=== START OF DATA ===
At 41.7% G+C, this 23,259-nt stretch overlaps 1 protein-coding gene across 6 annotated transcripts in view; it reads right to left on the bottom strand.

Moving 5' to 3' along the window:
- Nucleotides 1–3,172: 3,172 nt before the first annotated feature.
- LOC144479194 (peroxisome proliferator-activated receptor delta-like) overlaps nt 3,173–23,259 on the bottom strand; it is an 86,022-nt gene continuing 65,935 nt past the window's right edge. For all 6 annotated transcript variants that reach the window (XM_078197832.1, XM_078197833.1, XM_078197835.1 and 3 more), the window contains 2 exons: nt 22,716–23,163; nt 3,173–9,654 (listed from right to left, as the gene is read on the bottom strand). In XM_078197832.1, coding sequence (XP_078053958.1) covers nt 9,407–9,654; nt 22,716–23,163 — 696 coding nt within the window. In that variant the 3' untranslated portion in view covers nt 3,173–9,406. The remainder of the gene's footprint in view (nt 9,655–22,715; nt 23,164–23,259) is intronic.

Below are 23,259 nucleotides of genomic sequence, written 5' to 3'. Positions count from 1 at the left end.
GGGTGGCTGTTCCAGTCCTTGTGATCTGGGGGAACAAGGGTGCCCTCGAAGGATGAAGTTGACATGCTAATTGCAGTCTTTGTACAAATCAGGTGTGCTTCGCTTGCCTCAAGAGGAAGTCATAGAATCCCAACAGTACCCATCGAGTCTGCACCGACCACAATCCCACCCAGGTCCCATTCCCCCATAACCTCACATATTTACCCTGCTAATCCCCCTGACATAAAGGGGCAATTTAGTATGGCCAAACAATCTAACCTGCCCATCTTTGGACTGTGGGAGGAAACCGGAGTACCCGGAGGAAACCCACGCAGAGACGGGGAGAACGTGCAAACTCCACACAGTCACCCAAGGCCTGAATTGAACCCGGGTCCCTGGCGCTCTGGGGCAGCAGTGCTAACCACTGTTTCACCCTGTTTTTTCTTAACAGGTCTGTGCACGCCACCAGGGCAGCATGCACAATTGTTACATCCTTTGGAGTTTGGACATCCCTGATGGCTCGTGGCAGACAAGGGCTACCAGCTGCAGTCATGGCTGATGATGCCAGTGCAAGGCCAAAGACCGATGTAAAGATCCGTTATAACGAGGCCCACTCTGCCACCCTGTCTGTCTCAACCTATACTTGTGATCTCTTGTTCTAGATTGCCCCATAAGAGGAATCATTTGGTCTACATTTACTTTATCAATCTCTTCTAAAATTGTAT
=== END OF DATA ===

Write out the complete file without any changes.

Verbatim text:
At 41.7% G+C, this 23,259-nt stretch overlaps 1 protein-coding gene across 6 annotated transcripts in view; it reads right to left on the bottom strand.

Moving 5' to 3' along the window:
- Nucleotides 1–3,172: 3,172 nt before the first annotated feature.
- LOC144479194 (peroxisome proliferator-activated receptor delta-like) overlaps nt 3,173–23,259 on the bottom strand; it is an 86,022-nt gene continuing 65,935 nt past the window's right edge. For all 6 annotated transcript variants that reach the window (XM_078197832.1, XM_078197833.1, XM_078197835.1 and 3 more), the window contains 2 exons: nt 22,716–23,163; nt 3,173–9,654 (listed from right to left, as the gene is read on the bottom strand). In XM_078197832.1, coding sequence (XP_078053958.1) covers nt 9,407–9,654; nt 22,716–23,163 — 696 coding nt within the window. In that variant the 3' untranslated portion in view covers nt 3,173–9,406. The remainder of the gene's footprint in view (nt 9,655–22,715; nt 23,164–23,259) is intronic.

Below are 23,259 nucleotides of genomic sequence, written 5' to 3'. Positions count from 1 at the left end.
GGGTGGCTGTTCCAGTCCTTGTGATCTGGGGGAACAAGGGTGCCCTCGAAGGATGAAGTTGACATGCTAATTGCAGTCTTTGTACAAATCAGGTGTGCTTCGCTTGCCTCAAGAGGAAGTCATAGAATCCCAACAGTACCCATCGAGTCTGCACCGACCACAATCCCACCCAGGTCCCATTCCCCCATAACCTCACATATTTACCCTGCTAATCCCCCTGACATAAAGGGGCAATTTAGTATGGCCAAACAATCTAACCTGCCCATCTTTGGACTGTGGGAGGAAACCGGAGTACCCGGAGGAAACCCACGCAGAGACGGGGAGAACGTGCAAACTCCACACAGTCACCCAAGGCCTGAATTGAACCCGGGTCCCTGGCGCTCTGGGGCAGCAGTGCTAACCACTGTTTCACCCTGTTTTTTCTTAACAGGTCTGTGCACGCCACCAGGGCAGCATGCACAATTGTTACATCCTTTGGAGTTTGGACATCCCTGATGGCTCGTGGCAGACAAGGGCTACCAGCTGCAGTCATGGCTGATGATGCCAGTGCAAGGCCAAAGACCGATGTAAAGATCCGTTATAACGAGGCCCACTCTGCCACCCTGTCTGTCTCAACCTATACTTGTGATCTCTTGTTCTAGATTGCCCCATAAGAGGAATCATTTGGTCTACATTTACTTTATCAATCTCTTCTAAAATTGTAT